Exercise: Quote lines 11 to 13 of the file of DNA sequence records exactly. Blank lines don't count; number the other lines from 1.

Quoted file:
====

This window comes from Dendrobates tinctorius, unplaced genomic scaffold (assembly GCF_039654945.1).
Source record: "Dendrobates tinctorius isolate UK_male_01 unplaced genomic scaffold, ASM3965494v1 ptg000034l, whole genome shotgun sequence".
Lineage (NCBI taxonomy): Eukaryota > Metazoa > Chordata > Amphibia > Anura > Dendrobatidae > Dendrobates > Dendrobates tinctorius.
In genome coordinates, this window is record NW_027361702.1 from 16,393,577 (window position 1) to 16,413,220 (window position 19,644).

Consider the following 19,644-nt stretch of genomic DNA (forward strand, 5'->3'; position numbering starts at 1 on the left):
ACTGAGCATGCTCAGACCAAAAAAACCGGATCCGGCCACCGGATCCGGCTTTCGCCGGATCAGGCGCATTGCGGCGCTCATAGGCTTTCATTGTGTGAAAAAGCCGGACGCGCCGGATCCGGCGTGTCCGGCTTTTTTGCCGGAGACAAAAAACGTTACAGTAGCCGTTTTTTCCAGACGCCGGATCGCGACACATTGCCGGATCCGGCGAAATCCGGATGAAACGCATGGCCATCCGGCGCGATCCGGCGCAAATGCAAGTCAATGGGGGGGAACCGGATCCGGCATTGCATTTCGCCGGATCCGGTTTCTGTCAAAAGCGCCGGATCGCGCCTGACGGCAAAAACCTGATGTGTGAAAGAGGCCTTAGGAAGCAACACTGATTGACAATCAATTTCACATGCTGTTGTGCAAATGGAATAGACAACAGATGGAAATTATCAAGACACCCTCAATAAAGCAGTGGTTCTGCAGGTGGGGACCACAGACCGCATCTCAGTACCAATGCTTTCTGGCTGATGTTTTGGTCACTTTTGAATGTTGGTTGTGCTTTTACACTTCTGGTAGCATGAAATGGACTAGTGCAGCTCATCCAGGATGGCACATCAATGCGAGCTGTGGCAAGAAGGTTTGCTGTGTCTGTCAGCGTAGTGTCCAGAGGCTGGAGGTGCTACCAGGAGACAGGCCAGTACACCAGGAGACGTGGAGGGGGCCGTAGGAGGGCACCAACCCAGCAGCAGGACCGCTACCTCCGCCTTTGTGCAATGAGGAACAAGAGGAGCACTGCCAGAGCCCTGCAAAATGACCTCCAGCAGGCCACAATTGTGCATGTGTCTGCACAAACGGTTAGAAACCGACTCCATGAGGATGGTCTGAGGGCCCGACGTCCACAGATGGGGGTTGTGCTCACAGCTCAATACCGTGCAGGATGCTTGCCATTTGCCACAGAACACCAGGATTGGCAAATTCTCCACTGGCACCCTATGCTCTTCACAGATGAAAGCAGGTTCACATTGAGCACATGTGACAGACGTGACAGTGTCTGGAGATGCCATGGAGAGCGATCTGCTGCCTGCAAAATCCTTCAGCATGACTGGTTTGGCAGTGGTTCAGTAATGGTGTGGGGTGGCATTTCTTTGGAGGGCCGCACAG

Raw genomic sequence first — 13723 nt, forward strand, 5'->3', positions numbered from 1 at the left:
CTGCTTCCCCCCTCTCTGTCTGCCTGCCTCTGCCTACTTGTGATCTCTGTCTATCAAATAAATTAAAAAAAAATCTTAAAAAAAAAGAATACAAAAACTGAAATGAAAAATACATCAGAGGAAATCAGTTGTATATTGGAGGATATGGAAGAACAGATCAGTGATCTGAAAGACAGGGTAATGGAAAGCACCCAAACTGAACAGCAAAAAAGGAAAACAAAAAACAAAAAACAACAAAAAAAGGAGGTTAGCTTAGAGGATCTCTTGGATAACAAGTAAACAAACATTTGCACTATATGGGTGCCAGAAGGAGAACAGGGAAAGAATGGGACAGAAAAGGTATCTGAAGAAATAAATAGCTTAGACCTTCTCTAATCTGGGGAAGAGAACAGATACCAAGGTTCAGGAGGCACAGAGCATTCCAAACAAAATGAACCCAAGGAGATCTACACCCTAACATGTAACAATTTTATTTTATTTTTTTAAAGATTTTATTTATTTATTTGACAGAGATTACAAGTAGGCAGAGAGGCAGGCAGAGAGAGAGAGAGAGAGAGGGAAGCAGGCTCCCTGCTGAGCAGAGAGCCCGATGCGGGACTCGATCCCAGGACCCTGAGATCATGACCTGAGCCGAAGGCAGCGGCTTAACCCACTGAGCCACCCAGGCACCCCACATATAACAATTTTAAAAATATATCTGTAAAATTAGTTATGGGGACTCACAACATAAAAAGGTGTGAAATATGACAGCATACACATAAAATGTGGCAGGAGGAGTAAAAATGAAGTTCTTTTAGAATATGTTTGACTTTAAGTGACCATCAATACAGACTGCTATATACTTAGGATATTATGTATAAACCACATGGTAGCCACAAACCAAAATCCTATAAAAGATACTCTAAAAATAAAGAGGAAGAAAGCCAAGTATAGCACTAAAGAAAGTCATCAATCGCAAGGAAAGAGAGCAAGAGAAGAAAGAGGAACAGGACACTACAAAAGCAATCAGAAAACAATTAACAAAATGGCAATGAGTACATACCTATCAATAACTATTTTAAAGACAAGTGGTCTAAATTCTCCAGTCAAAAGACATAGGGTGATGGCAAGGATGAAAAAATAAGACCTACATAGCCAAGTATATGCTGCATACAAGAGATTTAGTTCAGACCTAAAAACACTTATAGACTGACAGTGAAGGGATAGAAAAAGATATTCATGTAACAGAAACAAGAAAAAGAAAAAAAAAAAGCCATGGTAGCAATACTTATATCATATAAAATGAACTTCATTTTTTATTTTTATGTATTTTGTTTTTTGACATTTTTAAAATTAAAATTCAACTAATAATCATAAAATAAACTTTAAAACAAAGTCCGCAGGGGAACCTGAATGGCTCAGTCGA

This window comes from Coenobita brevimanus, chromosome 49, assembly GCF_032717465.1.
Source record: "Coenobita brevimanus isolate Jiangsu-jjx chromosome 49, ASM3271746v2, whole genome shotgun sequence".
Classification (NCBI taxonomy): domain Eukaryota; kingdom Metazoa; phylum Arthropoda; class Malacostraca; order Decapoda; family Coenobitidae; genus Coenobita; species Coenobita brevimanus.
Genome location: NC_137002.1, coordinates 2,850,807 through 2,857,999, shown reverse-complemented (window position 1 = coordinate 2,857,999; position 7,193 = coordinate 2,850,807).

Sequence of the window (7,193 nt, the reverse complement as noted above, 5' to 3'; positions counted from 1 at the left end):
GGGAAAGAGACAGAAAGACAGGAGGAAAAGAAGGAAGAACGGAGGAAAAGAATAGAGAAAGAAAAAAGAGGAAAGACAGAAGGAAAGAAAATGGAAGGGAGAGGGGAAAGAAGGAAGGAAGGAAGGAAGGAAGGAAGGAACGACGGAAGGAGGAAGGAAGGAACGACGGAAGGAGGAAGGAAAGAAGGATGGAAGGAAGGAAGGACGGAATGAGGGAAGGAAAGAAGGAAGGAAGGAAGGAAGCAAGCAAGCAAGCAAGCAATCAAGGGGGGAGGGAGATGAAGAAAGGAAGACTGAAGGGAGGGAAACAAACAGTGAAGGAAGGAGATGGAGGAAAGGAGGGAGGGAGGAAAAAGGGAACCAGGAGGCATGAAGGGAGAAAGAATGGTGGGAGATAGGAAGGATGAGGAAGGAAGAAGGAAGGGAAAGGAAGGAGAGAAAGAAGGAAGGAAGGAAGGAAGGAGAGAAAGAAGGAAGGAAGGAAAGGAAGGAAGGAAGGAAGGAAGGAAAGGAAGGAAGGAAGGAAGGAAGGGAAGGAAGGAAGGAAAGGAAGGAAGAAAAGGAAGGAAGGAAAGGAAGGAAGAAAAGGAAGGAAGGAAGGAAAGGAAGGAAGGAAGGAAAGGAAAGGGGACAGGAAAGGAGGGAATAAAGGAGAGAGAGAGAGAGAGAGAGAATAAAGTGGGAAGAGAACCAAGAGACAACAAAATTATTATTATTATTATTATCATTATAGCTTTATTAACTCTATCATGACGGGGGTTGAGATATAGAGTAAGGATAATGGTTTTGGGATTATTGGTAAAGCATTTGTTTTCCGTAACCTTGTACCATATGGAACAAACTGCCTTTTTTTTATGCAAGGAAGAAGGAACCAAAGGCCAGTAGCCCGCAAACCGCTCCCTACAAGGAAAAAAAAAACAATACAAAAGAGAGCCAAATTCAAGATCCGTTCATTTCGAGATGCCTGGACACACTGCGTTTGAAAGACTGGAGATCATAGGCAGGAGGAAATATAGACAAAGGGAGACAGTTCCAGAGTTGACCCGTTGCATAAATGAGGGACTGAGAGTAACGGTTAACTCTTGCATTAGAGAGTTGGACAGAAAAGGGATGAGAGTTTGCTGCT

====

Classification (NCBI taxonomy): domain Eukaryota; kingdom Metazoa; phylum Arthropoda; class Malacostraca; order Decapoda; family Coenobitidae; genus Coenobita; species Coenobita brevimanus.
Genome location: NC_137002.1, coordinates 2,850,807 through 2,857,999, shown reverse-complemented (window position 1 = coordinate 2,857,999; position 7,193 = coordinate 2,850,807).

Sequence of the window (7,193 nt, the reverse complement as noted above, 5' to 3'; positions counted from 1 at the left end):